People are so bad at driving cars that computers don’t have to be that good to be much better. — Marc Andreessen
Estimates suggest that 75% of all cars on the road will be self-driving in less than 25 years. And for about half the population, that is a terrifying prospect.
When surveyed, about 55% of consumers said they would not consider purchasing a self-driving car, mostly due to fears about malfunctions or even electronic hijacking, i.e., fears regarding a loss of control.
Still, although it can be scary to hand the wheel over to the wheel itself, there are many positives that self-driving cars would bestow. For example, there would be less noise and congestion in cities; cars would be more fuel-efficient; the elderly would be individually mobile throughout their lives; and most importantly, experts conservatively estimate that traffic related accidents would be reduced by 90%.
So, what can we do to help people trust self-driving cars?
MAKING THEM HUMAN
The three-dollar word anthropomorphism refers to perceiving inanimate objects as human. And the more humanlike traits we ascribe to inanimate objects, the more we trust them. In fact, automakers have already been taking advantage of this psychological phenomenon, changing the physical design of their headlights to make them look more like human eyes.
So, what happens when you make a self-driving car more human?
Researchers at the Chicago business school brought participants into the lab for a simulated driving experience. In one condition, participants experienced a self-driving car simulation, where the car handled most of the driving. In the other condition, the self-driving car experience was almost identical, except this car was given a name (Iris), a gender (female), and it spoke to the participant in prerecorded sound bites.
The researchers found that when the self-driving car was simply given a name and voice, people trusted it significantly more, namely, because it was perceived to be more human. And as a result, when the self-driving car ended up crashing (because of another driver’s fault), people blamed the “humanlike” car less compared to the more “mechanical” version.
Speaking of crashes, since 2009, Google’s self-driving cars have traveled over 1.3 million miles, from which, they’ve had 17 crashes; however, the crashes have all been the fault of human drivers.
THE PHILOSOPHY OF CRASHES
Let me pose you a question: Imagine someone is riding in a self-driving car, when suddenly, 10 pedestrians appear in the middle of the road. Should the car swerve to save the pedestrians (killing the passenger) or should the car keep its course (killing the pedestrians but saving the passenger)?
Although this may sound like a question out of an Intro Philosophy class, it is one that researchers and regulators are struggling with today.
In recent research, 76% of participants thought it would be morally right to kill the passenger to save the 10 pedestrians. If instead, only one pedestrian would be killed, though, only 23% thought the car should swerve and kill the passenger instead.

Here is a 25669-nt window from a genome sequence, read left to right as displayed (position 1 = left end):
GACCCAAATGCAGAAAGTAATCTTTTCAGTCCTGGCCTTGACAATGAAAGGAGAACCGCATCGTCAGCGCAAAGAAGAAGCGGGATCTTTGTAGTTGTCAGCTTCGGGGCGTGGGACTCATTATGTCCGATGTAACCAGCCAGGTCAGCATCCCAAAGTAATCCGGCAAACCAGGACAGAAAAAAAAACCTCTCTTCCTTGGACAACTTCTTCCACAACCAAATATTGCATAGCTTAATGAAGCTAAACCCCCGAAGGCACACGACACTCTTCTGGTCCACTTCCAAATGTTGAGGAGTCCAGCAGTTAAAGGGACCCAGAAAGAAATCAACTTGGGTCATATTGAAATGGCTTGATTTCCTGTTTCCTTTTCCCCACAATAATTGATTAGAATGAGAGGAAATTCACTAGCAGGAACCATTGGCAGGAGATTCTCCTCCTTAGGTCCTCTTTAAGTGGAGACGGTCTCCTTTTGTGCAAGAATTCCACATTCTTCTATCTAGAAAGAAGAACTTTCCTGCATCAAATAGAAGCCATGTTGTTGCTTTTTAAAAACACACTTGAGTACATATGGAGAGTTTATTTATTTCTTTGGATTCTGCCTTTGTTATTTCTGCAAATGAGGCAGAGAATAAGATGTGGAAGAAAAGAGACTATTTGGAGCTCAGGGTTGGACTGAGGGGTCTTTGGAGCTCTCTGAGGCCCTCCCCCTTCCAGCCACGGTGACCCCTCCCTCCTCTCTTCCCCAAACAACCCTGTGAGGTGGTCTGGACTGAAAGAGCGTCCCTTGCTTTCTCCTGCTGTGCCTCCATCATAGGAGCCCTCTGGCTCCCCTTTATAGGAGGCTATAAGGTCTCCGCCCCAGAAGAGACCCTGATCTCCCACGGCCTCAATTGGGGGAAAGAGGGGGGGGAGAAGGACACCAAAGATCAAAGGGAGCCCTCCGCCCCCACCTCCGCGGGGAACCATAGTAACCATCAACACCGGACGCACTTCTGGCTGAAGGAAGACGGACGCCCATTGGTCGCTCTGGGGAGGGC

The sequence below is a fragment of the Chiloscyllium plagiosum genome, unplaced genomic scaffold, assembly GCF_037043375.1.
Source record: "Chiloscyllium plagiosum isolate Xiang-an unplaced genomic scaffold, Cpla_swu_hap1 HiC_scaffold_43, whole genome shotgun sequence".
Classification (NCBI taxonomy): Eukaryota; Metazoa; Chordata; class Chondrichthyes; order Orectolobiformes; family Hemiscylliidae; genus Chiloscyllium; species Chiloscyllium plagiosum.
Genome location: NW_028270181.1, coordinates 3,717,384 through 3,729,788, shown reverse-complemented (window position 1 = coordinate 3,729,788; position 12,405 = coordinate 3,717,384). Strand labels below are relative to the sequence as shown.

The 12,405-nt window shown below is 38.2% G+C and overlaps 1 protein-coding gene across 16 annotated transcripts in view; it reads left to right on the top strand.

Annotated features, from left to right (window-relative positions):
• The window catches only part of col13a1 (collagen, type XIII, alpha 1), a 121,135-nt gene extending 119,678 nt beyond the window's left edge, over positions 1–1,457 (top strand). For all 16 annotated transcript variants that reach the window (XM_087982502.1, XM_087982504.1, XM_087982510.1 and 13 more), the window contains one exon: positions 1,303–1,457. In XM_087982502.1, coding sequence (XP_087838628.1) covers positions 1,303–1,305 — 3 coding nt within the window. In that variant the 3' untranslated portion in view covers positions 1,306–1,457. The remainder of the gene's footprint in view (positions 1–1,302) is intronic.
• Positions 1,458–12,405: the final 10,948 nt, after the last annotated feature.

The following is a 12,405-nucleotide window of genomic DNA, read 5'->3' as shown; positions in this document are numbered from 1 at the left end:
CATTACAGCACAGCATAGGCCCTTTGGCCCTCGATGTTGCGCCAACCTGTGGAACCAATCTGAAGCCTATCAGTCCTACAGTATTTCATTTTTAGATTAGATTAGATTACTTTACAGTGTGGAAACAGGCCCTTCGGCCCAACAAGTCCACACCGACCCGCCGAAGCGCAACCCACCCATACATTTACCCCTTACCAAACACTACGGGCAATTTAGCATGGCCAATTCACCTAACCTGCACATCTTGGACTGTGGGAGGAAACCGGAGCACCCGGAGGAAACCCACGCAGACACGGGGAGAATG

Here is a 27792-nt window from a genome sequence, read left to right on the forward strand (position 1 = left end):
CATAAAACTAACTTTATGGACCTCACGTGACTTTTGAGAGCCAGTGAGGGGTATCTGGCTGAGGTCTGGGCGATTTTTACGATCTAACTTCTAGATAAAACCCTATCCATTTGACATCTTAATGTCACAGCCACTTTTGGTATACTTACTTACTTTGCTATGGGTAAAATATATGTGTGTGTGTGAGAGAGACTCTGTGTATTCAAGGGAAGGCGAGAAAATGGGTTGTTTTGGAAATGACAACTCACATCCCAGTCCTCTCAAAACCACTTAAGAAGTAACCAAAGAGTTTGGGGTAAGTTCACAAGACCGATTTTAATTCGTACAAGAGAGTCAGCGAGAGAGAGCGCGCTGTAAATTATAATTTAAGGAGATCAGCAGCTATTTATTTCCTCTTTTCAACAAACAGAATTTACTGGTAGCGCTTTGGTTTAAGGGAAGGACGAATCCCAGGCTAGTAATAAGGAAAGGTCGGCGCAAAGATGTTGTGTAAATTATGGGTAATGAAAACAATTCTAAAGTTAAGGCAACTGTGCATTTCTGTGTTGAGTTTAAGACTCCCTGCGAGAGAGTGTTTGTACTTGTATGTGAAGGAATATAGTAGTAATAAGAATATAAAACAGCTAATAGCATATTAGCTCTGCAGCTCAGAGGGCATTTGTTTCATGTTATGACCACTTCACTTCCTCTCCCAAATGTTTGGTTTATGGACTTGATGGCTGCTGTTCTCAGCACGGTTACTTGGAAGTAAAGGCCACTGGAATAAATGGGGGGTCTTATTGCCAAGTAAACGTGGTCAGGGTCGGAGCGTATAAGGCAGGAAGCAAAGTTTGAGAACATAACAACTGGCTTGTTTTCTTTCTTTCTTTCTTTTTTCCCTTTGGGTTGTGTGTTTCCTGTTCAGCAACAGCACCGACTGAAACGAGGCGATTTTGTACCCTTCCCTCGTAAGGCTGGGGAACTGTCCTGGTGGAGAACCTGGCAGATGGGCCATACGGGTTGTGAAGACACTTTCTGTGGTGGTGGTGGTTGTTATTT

In fact, the majority of participants thought we should design cars with this utilitarian consideration, i.e., design the self-driving car’s algorithm to save the most lives. However, even though participants supported designing self-driving cars in this fashion, only 21% of people said they would actually buy a car designed like this.
In other words, people think the car that sacrifices the driver to save the pedestrians is the most moral, but it’s not a car they would want for themselves or their family.
Whether or not people are comfortable with the idea of self-driving cars, they will soon be everywhere in the not too distant future. And although we will not only need to better construct the psychology around them, we will also have to think about some of the negative ramifications that will come with them (see Psychophilosophy to Ponder below).
Until, then, though if you’re having trouble trusting an inanimate object, try giving it a name and slapping some googly eyes on it. For if it worked for self-driving cars, then it should work for your other mechanical objects, too.
Psychophilosophy to Ponder: One of the largest jobs in the US right now is truck driving. However, with the advent of self-driving cars, all those people will become unemployed. Moreover, all those truck stop towns (with all the restaurants and shops in them) will also become obsolete. And together, this will mean job losses for millions of Americans. Are there other areas you can think of that will likewise be affected by self-driving cars? Are there any ways we can mitigate these loses?
Bonnefon, J. F., Shariff, A., & Rahwan, I. (2016). The social dilemma of autonomous vehicles. Science, 352(6293), 1573-1576.
Waytz, Adam, Joy Heafner, and Nicholas Epley. “The mind in the machine: Anthropomorphism increases trust in an autonomous vehicle.” Journal of Experimental Social Psychology 52 (2014): 113-117.